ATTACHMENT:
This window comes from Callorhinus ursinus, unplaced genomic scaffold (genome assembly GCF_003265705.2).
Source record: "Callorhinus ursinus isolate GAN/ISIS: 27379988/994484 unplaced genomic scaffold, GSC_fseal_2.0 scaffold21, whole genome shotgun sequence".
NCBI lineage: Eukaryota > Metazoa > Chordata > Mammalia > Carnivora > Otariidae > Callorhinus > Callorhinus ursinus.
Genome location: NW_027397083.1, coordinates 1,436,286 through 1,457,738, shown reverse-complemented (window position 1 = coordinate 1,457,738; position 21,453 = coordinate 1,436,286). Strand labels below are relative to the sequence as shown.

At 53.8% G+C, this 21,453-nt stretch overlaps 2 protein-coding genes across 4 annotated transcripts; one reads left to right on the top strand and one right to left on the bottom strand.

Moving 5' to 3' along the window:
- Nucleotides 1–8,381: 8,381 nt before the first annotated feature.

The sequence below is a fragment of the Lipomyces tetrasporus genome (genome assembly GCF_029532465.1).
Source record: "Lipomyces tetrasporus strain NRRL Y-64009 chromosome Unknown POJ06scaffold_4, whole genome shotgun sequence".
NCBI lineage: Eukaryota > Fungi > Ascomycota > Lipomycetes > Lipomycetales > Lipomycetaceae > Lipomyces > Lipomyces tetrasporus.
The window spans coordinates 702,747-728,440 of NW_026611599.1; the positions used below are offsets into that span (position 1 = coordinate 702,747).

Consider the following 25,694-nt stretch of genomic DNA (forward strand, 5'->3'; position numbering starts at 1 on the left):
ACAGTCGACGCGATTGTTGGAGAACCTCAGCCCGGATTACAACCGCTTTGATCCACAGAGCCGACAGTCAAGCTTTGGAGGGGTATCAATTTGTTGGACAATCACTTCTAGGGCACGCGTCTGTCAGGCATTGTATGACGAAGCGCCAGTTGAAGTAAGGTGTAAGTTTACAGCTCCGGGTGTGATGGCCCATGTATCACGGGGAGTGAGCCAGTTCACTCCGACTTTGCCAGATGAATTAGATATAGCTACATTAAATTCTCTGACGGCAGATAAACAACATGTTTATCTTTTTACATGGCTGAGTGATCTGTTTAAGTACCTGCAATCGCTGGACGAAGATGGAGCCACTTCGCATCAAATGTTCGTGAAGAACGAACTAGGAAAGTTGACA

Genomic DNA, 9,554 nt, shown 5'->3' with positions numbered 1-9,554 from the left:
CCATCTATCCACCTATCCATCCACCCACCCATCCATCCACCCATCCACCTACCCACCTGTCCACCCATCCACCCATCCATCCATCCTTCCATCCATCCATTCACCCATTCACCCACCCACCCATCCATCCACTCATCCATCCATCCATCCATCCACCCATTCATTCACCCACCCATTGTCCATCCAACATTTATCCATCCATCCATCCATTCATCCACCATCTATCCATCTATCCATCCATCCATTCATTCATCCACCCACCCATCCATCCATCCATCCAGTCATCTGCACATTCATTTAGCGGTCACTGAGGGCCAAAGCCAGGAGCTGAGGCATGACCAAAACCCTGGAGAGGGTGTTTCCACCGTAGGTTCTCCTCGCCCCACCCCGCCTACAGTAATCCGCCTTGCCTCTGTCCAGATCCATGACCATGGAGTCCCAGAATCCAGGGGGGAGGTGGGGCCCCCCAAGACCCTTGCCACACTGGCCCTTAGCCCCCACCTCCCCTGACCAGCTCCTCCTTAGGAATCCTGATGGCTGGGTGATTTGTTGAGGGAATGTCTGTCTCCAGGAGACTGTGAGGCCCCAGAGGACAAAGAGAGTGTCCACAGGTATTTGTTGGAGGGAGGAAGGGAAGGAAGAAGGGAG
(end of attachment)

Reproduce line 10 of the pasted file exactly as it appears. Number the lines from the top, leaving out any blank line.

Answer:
NCBI lineage: Eukaryota > Fungi > Ascomycota > Lipomycetes > Lipomycetales > Lipomycetaceae > Lipomyces > Lipomyces tetrasporus.